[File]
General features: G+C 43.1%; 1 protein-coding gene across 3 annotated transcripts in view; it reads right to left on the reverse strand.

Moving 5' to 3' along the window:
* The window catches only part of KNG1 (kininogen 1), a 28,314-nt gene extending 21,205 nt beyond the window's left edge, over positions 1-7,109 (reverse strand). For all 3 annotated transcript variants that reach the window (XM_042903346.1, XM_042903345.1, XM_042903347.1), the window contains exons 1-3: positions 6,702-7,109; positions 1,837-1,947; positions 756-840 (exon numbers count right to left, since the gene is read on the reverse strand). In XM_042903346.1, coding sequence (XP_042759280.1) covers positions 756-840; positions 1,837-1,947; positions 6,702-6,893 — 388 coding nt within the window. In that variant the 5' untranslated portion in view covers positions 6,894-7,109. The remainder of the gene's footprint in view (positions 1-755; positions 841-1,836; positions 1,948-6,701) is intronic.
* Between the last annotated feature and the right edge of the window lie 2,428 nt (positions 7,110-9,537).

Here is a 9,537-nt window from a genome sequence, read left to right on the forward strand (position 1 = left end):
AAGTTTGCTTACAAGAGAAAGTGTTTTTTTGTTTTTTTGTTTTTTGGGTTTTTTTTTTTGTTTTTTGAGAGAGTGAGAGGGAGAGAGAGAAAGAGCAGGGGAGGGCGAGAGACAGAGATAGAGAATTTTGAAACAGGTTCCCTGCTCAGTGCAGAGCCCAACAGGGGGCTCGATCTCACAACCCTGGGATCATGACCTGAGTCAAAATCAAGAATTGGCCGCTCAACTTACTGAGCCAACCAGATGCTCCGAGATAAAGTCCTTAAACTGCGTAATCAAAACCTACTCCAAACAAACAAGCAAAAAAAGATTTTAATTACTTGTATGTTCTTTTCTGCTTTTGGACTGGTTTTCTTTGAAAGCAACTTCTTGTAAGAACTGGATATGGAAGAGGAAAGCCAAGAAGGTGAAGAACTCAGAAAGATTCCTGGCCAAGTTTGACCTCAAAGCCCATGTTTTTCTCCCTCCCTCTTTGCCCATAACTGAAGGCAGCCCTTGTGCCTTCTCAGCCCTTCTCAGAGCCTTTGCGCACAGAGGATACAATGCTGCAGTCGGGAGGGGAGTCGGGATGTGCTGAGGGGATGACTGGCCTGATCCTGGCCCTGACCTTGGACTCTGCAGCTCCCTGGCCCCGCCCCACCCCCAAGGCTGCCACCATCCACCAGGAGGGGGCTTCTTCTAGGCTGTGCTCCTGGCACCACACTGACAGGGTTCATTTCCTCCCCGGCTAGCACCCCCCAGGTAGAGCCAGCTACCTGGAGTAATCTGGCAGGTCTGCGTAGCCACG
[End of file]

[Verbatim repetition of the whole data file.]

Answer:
General features: G+C 43.1%; 1 protein-coding gene across 3 annotated transcripts in view; it reads right to left on the reverse strand.

Moving 5' to 3' along the window:
* The window catches only part of KNG1 (kininogen 1), a 28,314-nt gene extending 21,205 nt beyond the window's left edge, over positions 1-7,109 (reverse strand). For all 3 annotated transcript variants that reach the window (XM_042903346.1, XM_042903345.1, XM_042903347.1), the window contains exons 1-3: positions 6,702-7,109; positions 1,837-1,947; positions 756-840 (exon numbers count right to left, since the gene is read on the reverse strand). In XM_042903346.1, coding sequence (XP_042759280.1) covers positions 756-840; positions 1,837-1,947; positions 6,702-6,893 — 388 coding nt within the window. In that variant the 5' untranslated portion in view covers positions 6,894-7,109. The remainder of the gene's footprint in view (positions 1-755; positions 841-1,836; positions 1,948-6,701) is intronic.
* Between the last annotated feature and the right edge of the window lie 2,428 nt (positions 7,110-9,537).

Here is a 9,537-nt window from a genome sequence, read left to right on the forward strand (position 1 = left end):
AAGTTTGCTTACAAGAGAAAGTGTTTTTTTGTTTTTTTGTTTTTTGGGTTTTTTTTTTTGTTTTTTGAGAGAGTGAGAGGGAGAGAGAGAAAGAGCAGGGGAGGGCGAGAGACAGAGATAGAGAATTTTGAAACAGGTTCCCTGCTCAGTGCAGAGCCCAACAGGGGGCTCGATCTCACAACCCTGGGATCATGACCTGAGTCAAAATCAAGAATTGGCCGCTCAACTTACTGAGCCAACCAGATGCTCCGAGATAAAGTCCTTAAACTGCGTAATCAAAACCTACTCCAAACAAACAAGCAAAAAAAGATTTTAATTACTTGTATGTTCTTTTCTGCTTTTGGACTGGTTTTCTTTGAAAGCAACTTCTTGTAAGAACTGGATATGGAAGAGGAAAGCCAAGAAGGTGAAGAACTCAGAAAGATTCCTGGCCAAGTTTGACCTCAAAGCCCATGTTTTTCTCCCTCCCTCTTTGCCCATAACTGAAGGCAGCCCTTGTGCCTTCTCAGCCCTTCTCAGAGCCTTTGCGCACAGAGGATACAATGCTGCAGTCGGGAGGGGAGTCGGGATGTGCTGAGGGGATGACTGGCCTGATCCTGGCCCTGACCTTGGACTCTGCAGCTCCCTGGCCCCGCCCCACCCCCAAGGCTGCCACCATCCACCAGGAGGGGGCTTCTTCTAGGCTGTGCTCCTGGCACCACACTGACAGGGTTCATTTCCTCCCCGGCTAGCACCCCCCAGGTAGAGCCAGCTACCTGGAGTAATCTGGCAGGTCTGCGTAGCCACG